Bosco della Fontana 2015

In 2015, two experiments were carried to investigate the effect of the age of wood piles on the number of adults observed. The first experiment involved woodpiles built from trees of C. betulus which had been cut during the following periods: 19.02.-03.03.2014 (hereafter 03_14), 16–17.12.2014 (hereafter 12_14) and 16–23.03.2015 (hereafter 03_15). These piles were built from wood cut from trunks and branches with a diameter 13–50 cm. For each age-group, a total of 10 wood piles were built in random order at the sides of forest roads, spaced at intervals of 50 m. The adults were searched for once a week from 1 April to 27 May 2015 (i.e. a total of nine surveys) starting at 20:00h. The second experiment, which was carried out once the first had been completed, involved the same wood piles built from trees of C. betulus as above. However, the oldest piles (03_14) had been replaced by new ones, built on 27.05–03.06.2015 (hereafter 05_15) from wood with a diameter 13–50 cm. The aim of this second experiment was to test whether the wood piles built in December and March had already lost their attraction by June/July. The adults were searched for once a week from 10 June to 8 July 2015 (i.e. a total of five surveys). Again fieldwork was started at 20:00h. For both experiments the effect of the age of the wood piles on the number of observed M. asper was analysed employing the sums of all M. asper observed during the surveys.

Bosco della Fontana 2016

In 2016, an investigation was initiated to determine whether the attractive properties of different tree species for M. asper varied. At Bosco della Fontana, 28 woodpiles were built from four tree species: C. betulus, Fraxinus ornus, Juglans nigra, Quercus rubra which had been cut from 26.01 to 21.03.2016. These wood piles were built from wood cut from trunks and branches with a diameter 13–45 cm and were randomly distributed at the sides of forest roads, spaced at intervals of 50 m. The adults were searched for once a week from 29.03 to 17.05.2016 (i.e. a total of eight surveys) starting at 20:00h. This research has already been published (Leonarduzzi et al. 2017).

Parco Naturale Regionale delle Prealpi Giulie 2015

In the literature, the following structures are cited as attractive for M. asper: log piles (Campanaro et al. 2011, Chiari et al. 2013, Anonymous 2015), fallen trunks (Romero-Samper and Bahillo 1993, Polak 2012, Bărbuceanu et al. 2015) and stumps (Romero-Samper and Bahillo 1993, Dojnov et al. 2012, Polak 2012, Bărbuceanu et al. 2015). In order to test which of these structures is more attractive, on 11.05.2015 wood from freshly cut beech (Fagus sylvatica) was exposed in the locality Sella Starmiza in the Parco Naturale Regionale delle Prealpi Giulie (Udine province) in 6 sites (coordinates: 46.34344°N, 13.30040°E to 46.34063°N, 13.30829°E) at an altitude between 760 to 870 m a.s.l. Each station was built from two beech trees, which consisted of two trunks (cut to a standard volume of 0.3 m3), two wood piles (standard volume of 0.3 m3) and the two stumps created by the felling of the trees. In each station, one wood pile had been built from the lower part of the trunk and one from the upper part. The sites were checked for the presence of adults of M. asper according to the following timetable: 29.06.2015 (08:15h-13:10h and 18:20h-21:50h); 30.06.2015 (08:09h-12:10h and 18:07h-21:50h); 01.07.2015 (08:03h-11:18h and 18:15h-20:15h); 28.07.2015 (08:00h-10:57h and 18:00h-20:18h); 30.07.2015 (08:39h-11:12h and 17:37h-20:21h) and 31.07.2015 (08:50h-11:24h and 18:18h-20:56h).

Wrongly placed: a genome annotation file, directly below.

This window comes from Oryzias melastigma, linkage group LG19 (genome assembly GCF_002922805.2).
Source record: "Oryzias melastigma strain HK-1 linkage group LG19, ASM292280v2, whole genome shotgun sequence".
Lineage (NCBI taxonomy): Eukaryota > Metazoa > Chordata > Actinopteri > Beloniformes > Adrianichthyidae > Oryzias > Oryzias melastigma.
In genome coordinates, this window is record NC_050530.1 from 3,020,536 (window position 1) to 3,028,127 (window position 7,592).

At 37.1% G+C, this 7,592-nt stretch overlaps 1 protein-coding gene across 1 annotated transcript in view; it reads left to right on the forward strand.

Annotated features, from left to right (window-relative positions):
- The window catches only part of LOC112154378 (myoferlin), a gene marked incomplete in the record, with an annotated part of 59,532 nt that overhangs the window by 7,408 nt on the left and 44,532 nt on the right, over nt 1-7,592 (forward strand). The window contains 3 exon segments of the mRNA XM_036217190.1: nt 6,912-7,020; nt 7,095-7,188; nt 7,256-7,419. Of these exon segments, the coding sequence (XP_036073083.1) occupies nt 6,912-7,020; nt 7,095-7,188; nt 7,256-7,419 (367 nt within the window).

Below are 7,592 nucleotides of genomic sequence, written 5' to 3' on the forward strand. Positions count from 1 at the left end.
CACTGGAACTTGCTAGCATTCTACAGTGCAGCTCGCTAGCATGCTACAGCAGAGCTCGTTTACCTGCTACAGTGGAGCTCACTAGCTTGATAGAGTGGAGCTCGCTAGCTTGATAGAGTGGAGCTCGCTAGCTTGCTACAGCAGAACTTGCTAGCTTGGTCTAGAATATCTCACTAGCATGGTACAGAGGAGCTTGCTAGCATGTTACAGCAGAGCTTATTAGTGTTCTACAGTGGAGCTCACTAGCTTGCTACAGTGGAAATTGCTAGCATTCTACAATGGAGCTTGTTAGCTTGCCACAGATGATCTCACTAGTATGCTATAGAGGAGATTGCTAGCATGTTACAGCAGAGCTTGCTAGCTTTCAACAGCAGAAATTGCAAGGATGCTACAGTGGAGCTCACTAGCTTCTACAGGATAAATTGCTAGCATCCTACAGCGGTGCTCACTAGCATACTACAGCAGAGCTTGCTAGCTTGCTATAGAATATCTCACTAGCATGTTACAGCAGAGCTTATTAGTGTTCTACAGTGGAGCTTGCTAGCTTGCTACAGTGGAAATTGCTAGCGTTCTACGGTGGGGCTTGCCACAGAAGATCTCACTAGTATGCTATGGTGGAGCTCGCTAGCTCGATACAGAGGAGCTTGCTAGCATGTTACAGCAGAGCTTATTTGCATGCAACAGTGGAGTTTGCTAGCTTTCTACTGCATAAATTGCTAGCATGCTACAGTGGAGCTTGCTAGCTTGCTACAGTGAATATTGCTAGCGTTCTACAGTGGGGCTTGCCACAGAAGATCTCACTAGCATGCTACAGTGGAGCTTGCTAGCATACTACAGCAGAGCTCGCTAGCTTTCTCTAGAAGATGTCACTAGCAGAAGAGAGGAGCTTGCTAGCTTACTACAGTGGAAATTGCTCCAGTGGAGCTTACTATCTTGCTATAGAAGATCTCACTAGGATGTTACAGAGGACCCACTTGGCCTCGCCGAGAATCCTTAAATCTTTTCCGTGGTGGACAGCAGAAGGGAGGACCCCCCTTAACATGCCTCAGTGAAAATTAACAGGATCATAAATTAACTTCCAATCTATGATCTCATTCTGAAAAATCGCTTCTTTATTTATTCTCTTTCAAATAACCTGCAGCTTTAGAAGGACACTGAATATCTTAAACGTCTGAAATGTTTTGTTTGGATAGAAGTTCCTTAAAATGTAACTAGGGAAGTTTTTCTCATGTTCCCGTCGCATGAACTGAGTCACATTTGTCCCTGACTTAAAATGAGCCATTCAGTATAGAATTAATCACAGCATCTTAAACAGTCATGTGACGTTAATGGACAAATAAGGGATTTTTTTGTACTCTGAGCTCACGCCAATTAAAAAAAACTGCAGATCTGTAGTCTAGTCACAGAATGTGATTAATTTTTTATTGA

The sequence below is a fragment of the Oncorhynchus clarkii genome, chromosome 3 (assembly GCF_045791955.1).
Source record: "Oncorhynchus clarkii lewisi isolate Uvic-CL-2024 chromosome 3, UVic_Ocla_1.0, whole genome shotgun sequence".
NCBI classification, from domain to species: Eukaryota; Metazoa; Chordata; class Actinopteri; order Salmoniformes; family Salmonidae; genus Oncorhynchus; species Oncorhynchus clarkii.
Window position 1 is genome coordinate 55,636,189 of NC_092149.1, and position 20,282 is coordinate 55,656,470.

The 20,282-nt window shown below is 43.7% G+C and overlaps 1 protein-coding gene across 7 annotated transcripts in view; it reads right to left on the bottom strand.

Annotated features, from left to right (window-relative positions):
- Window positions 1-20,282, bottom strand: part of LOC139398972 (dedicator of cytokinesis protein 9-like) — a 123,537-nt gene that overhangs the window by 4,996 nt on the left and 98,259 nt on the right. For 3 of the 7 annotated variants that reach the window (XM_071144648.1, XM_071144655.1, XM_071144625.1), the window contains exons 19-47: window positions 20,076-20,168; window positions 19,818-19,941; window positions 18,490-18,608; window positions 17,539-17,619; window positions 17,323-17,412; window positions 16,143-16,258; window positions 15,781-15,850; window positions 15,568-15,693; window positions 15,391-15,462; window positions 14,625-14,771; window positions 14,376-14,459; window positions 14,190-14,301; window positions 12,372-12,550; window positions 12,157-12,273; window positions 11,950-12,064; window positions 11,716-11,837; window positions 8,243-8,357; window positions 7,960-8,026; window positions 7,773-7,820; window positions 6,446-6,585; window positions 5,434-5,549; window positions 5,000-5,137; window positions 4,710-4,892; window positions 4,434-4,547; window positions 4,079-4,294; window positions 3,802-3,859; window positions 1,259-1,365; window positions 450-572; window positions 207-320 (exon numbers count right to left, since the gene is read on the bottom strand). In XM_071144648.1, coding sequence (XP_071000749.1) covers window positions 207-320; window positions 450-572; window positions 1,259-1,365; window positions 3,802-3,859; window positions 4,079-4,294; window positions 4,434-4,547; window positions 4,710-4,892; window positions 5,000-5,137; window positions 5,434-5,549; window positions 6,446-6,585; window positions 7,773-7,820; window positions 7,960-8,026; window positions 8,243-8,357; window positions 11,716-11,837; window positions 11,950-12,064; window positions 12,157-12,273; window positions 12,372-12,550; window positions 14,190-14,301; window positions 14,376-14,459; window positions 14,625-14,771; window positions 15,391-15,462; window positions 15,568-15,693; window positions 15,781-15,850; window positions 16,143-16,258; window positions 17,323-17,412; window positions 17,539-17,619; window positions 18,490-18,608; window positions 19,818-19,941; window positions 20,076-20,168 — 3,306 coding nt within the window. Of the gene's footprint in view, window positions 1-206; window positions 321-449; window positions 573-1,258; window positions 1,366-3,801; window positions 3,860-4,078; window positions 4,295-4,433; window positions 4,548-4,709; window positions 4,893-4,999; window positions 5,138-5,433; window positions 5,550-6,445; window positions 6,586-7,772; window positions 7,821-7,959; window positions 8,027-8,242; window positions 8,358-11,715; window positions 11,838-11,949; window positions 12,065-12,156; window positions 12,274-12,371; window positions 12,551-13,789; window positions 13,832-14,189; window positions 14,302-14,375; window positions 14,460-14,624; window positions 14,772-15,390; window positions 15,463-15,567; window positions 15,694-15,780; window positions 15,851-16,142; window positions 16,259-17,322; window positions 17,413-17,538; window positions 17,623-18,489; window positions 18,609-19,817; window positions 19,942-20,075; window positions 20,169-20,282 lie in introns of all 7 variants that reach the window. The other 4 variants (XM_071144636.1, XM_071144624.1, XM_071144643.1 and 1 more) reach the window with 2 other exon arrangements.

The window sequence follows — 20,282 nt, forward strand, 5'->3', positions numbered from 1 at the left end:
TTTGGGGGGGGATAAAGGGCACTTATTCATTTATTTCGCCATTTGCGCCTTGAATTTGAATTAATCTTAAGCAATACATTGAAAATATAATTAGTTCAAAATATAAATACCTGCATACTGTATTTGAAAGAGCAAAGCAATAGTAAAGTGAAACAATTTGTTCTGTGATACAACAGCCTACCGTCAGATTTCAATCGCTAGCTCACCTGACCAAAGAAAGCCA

Parco Naturale Regionale delle Prealpi Giulie 2016

In 2016, an investigation was initiated to determine whether the attractive properties of different tree species for M. asper varied. In the locality Starmiza, the experiment was initiated on 03.05.2016. As it was known that M. asper was not evenly distributed (unpublished data), a randomised block design was employed with a distance of 85–215 m between the various blocks. Each block consisted of three piles built from wood of F. sylvatica, Fraxinus excelsior and Picea abies, with diameters of 13–30 cm. Adults of M. asper were searched for approximately once a week from 17.05 to 12.08.2016 (i.e. a total of 13 surveys) starting at 18:00h. This research is currently being published (Leonarduzzi et al. 2017).